Last Updated: Jan 29, 2013
Below are the main databases for Nursing and Health Sciences. For more see the Databases by Subject page on the library website.
- CINAHL Plus with Full Text
Provides indexing for 3,000+ journals from the fields of nursing and allied health, with indexing back to 1937. Includes access to free Continuing Education Modules and Evidence-Based Care Sheets.
- Cochrane Library
A collection of databases that include full-text systematic reviews, as well as other sources of information such as other systematic review abstracts, technology assessments, economic evaluations, and individual clinical trials.
- Health Source: Nursing/Academic Edition
Provides nearly 550 scholarly full text journals focusing on many medical disciplines, as well as the Lexi-PAL Drug Guide, which covers 1,300 generic drug patient education sheets.
Although some full-text articles are available, this database is mostly comprised of citations and/or abstracts from over 4,800 current biomedical journals covering all areas of medicine.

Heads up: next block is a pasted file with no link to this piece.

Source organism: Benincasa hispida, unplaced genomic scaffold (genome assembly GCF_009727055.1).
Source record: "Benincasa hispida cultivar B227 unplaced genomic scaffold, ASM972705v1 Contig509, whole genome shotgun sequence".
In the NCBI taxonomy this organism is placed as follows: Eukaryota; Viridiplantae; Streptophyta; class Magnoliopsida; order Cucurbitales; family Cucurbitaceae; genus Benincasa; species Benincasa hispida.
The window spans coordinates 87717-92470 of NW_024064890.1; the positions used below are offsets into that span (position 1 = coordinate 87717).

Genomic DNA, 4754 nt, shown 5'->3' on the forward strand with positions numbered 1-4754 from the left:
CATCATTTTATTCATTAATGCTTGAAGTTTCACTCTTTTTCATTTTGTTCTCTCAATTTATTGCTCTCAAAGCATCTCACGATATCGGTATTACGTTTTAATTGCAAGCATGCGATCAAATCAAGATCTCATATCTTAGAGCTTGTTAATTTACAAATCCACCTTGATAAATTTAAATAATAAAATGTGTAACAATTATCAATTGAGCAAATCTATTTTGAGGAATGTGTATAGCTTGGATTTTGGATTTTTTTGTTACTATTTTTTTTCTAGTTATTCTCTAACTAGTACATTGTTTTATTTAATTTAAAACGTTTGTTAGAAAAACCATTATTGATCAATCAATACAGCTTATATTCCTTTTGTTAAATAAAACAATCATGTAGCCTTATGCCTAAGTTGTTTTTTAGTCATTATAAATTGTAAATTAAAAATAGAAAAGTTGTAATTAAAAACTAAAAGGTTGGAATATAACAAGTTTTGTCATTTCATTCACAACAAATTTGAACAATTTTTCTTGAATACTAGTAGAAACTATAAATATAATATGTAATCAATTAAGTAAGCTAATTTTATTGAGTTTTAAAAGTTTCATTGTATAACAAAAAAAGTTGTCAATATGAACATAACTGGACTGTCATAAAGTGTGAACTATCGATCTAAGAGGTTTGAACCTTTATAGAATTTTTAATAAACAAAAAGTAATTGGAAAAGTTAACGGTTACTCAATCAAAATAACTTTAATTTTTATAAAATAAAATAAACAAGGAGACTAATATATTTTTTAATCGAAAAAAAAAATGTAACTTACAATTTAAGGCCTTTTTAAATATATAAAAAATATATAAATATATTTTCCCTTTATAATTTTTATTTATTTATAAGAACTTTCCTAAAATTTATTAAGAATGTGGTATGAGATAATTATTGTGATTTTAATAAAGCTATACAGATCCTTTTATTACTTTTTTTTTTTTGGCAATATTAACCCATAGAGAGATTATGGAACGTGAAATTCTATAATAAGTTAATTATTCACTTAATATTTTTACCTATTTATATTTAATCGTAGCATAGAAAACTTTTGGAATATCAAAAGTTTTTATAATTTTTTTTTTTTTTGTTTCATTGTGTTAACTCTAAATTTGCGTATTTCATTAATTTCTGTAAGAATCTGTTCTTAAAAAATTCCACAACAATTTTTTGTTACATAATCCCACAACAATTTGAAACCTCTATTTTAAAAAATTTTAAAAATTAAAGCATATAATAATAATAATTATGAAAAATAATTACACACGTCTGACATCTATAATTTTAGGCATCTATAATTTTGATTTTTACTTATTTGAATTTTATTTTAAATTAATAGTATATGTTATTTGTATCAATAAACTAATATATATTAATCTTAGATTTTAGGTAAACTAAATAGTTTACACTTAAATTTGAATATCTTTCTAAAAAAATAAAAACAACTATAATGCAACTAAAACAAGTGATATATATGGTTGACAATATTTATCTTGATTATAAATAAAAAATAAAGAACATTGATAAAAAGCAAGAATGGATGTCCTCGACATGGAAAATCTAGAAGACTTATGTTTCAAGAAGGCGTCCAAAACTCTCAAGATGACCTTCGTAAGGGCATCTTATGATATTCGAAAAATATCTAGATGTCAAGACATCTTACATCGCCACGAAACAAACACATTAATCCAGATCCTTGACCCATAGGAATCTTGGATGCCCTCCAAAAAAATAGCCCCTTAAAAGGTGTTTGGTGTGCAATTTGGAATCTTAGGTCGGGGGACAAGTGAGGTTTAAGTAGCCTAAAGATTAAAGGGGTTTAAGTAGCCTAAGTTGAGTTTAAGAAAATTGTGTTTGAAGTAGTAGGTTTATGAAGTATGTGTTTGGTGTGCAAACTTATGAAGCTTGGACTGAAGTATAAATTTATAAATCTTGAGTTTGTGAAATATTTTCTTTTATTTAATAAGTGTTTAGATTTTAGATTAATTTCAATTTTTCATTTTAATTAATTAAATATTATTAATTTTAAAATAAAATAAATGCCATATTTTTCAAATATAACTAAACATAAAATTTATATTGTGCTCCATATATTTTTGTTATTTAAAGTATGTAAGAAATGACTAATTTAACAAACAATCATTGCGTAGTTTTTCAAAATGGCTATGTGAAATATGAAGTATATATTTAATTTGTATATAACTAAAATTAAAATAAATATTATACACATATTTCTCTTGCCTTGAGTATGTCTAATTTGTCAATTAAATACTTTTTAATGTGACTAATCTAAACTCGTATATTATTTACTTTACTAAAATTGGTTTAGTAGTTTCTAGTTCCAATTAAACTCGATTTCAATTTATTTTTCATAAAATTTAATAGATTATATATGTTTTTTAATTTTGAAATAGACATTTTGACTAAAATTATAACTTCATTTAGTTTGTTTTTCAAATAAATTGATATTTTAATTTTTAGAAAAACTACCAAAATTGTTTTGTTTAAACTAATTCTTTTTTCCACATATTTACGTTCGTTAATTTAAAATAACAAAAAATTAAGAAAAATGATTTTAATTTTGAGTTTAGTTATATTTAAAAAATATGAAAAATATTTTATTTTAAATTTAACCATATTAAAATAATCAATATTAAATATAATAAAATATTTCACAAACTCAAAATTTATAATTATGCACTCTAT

- Nursing & Health Sciences: SAGE journals online
Includes the full text of 26 journals published by SAGE and participating societies, encompassing over 46,000 articles and up to 128 years of backfiles.
The National Library of Medicine's version of MEDLINE with indexing and abstracting for millions of articles.
Below are some more databases for Nursing and Health Sciences that may be particularly useful to those pursuing graduate studies. For a complete list of Nursing and Health Sciences databases see the Databases by Subject page on the library website.
- PubMed Clinical Inquiries
Includes a clinical query and a systematic review search.
- PubMed Mobile
A list of PubMed searches for handhelds including a Medline/PubMed search, a PICO search, askMedline, and Disease Associations.
- Web of Knowledge
Provides access to the world's leading citation databases, with coverage from nearly 9,300 of the highest impact journals worldwide, including Open Access Journals. Current and retrospective coverage in the sciences, social sciences, arts, and humanities, with coverage dating back to 1965.